So, I’m in the grocery store at the deli case checking to see how much a pound of bacon costs. I’ve always loved bacon and there seems to be a resurgence of popularity of this pig-belly delight. Even more than just a popularity, though, bacon appears to have been elevated to cult worship status in the last few years. There are bacon print suits (not making these up, folks!), bacon socks, bacon scented candles, bacon posters, bacon bumper stickers, bacon themed band-aids, bacon playing cards and bacon flavored jellybeans.
T-shirts abound with all sorts of emblazoned bacon messages like, “I’d grow my own bacon if I could find bacon seeds”, “Roses are red, Bacon is too, I love Bacon, More than I love you” and “Pig: A magical animal that turns vegetables into bacon” among many, many others. I even have a bacon scented face mask courtesy of the folks at Hormel!
I get it, though maybe not to the extent of undying, cured meat adulation, I also enjoy eating bacon most anytime.
But I’m not here to talk about bacon. I’m here to talk about cryptic abbreviations we see every day but fail to adequately question. Like the deli label that notes the bacon (see, there is a continuum here) I’m about to purchase sells for $5.79 per Lb. Lb? How in the world do they get Lb. out of “pound”? I’m not The National Enquirer, but my inquiring mind wants to know.
And I don’t plan to stop there either. No, sir, I want to get to the bottom of this weighty conspiracy and find out about that notorious “oz.”, too. Not the land where the wizard resides but the oz. that purportedly is a logical abbreviation for “ounce”. Like pound’s Lb., I want answers! And if you think you already know the origins of this mystery, well then, great, pat yourself on the back and go get yourself a lb. of cookies while the rest of us get to the bottom of this.
Let’s start with the word “pound.” It seems pound is itself an abridging of the term “pound weight” and not very puzzling yet. But it was those wacky Romans of ancient times who were really mucking things up for us “moderns” by constantly using Latin words for everything.
To expound, the ancient Romans, who spoke Latin, (not to be pretentious, it was just their language at the time; they had to learn Italian later) used the word libra, (symbolized as the scales — remember your astrological signs?), as an abbreviation for “libra pondo” and then libra was abbreviated to Lb., leaving the word pondo aside. The word “pound” then, is derived from the “pondo” part. The Brits even use this abbreviation for their currency, the British Pound, and use the stylized letter “£”, from libra, for the monetary symbol of pound. A bit convoluted, right?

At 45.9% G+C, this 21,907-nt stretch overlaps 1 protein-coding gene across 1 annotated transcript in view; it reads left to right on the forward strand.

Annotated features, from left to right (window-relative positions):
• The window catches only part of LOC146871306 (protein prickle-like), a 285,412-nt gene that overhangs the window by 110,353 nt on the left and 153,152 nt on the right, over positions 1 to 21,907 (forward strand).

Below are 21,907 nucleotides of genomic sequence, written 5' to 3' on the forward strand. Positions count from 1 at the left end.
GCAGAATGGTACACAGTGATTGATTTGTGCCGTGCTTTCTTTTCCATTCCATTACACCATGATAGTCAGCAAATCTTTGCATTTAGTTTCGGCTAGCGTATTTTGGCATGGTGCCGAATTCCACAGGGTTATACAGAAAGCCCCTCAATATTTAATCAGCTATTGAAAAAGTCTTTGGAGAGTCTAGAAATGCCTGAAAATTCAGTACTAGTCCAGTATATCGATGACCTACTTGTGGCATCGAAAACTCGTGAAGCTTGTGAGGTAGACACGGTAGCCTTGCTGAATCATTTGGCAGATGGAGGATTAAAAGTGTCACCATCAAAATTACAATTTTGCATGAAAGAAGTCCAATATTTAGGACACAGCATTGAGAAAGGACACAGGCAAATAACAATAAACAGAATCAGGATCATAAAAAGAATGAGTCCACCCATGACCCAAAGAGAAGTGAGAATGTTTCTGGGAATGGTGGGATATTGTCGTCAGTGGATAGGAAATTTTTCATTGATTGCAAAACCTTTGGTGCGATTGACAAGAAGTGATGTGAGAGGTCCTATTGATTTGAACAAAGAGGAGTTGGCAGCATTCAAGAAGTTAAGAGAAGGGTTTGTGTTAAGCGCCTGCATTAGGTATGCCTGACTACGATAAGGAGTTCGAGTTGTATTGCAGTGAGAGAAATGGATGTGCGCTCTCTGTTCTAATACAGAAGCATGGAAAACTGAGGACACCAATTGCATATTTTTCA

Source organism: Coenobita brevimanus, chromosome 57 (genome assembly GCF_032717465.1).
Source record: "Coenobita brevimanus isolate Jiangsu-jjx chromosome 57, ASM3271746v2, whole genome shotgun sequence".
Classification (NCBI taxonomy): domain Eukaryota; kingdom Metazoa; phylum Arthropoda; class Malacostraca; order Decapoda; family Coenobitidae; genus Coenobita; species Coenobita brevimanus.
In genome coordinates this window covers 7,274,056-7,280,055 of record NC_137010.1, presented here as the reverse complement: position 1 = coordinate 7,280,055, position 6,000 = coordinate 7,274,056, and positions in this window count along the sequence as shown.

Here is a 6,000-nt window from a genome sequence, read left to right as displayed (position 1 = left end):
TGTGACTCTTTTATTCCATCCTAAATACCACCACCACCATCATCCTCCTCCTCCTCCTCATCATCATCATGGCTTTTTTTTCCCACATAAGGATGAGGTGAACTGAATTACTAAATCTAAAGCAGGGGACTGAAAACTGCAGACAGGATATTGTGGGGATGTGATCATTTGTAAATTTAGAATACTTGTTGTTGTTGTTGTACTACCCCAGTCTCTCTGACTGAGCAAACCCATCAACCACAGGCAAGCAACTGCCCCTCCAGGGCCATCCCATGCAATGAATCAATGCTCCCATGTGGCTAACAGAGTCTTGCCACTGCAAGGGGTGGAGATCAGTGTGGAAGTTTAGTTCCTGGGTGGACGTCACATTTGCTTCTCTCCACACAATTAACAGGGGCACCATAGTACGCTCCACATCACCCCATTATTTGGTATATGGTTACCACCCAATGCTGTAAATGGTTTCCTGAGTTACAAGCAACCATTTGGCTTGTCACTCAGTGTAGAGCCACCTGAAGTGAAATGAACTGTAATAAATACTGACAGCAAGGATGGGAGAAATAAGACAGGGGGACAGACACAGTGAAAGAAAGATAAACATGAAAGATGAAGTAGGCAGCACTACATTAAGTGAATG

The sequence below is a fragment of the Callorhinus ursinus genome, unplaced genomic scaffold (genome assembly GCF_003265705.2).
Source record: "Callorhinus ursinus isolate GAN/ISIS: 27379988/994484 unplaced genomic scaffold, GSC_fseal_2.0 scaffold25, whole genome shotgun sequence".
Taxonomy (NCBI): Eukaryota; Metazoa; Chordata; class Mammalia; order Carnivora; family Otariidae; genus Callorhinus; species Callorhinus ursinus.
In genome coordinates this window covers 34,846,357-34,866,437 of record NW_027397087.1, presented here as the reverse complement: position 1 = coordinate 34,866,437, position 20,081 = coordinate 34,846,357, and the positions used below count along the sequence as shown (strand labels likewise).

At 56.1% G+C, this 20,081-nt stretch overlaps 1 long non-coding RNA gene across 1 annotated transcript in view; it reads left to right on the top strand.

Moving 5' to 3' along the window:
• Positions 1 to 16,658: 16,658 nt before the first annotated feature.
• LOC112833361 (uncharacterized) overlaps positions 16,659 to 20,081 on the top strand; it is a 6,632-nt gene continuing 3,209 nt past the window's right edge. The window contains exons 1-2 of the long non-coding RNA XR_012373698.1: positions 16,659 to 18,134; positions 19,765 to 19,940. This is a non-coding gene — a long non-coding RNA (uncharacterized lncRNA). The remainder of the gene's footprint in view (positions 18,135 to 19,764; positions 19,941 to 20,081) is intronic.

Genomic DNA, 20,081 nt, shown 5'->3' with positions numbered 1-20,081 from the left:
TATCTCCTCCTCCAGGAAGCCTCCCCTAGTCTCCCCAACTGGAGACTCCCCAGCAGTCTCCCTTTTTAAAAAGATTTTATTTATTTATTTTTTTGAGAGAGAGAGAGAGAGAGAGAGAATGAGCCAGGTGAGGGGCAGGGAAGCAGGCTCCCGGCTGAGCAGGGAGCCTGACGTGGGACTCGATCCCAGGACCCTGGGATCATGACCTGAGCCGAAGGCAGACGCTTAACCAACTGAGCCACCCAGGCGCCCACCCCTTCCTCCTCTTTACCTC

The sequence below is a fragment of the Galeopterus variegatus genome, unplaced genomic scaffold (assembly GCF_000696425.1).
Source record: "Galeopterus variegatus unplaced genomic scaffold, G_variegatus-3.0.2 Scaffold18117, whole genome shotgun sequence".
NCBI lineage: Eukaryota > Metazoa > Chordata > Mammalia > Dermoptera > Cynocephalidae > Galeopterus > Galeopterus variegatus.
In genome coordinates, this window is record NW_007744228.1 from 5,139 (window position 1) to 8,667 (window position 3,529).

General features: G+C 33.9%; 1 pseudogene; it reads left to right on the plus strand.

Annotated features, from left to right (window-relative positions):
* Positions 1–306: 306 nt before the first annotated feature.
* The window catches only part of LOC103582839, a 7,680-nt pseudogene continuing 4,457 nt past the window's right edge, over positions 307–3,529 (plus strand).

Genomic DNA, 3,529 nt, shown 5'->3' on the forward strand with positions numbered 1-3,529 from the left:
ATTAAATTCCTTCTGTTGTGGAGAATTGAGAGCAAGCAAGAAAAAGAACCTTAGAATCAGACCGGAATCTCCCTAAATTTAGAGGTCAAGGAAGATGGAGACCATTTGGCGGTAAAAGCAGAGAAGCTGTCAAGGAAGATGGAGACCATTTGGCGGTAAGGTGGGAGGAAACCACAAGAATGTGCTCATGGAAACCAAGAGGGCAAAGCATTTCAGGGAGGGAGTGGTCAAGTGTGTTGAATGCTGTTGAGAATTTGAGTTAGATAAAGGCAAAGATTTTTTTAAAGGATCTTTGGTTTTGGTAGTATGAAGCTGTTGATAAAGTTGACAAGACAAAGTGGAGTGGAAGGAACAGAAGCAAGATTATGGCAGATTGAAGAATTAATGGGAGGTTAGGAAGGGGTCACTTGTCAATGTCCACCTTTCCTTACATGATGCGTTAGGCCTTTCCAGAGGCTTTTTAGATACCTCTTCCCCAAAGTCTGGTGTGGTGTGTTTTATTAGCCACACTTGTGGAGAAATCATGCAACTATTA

I sure didn’t know going into this that it would involve ancient languages, abbreviations of abbreviations and foreign currencies. I am, however, if nothing else, a dedicated reporter and will continue this convoluted quest into the genesis of the other curiosity, the abbreviation of “ounce” as oz. Now sit back and get comfy because this quest for oz. entails multiple languages, countries, epochs and units of measure.
The word “ounce” can be traced to the Latin word (there we go again with the Latin!), “unica” which the ancient Romans used not only for a measurement of weight but also distance. Then, unica (ounce), was defined as one-twelfth of a part of most anything. Ancient Romans were a curious lot.
Next, the Anglo-Saxon French sent their word for unica to old England where it was pronounced “unce” and, like those madcap Romans, the French ounce, unce, was a measurement of two disparate units, weight and time. Okay, that explains the word ounce to some extent but what about the abbreviation to oz.? That’s where another country and language come into play.
We’ll blame this on, or attribute to, if you prefer, the Italians. Medieval Italians translated unce, or ounce, as “onza” and then used the abbreviation “oz.”. Why the rest of the world adopted this Italian word and abridging to oz remains an unresolved mystery.
So, there you have it! Pound = pondo = libra pondo = libra = lb and ounce = unica = unce = onza = oz. Now aren’t you glad I cleared that up? I’m going to go eat my bacon now.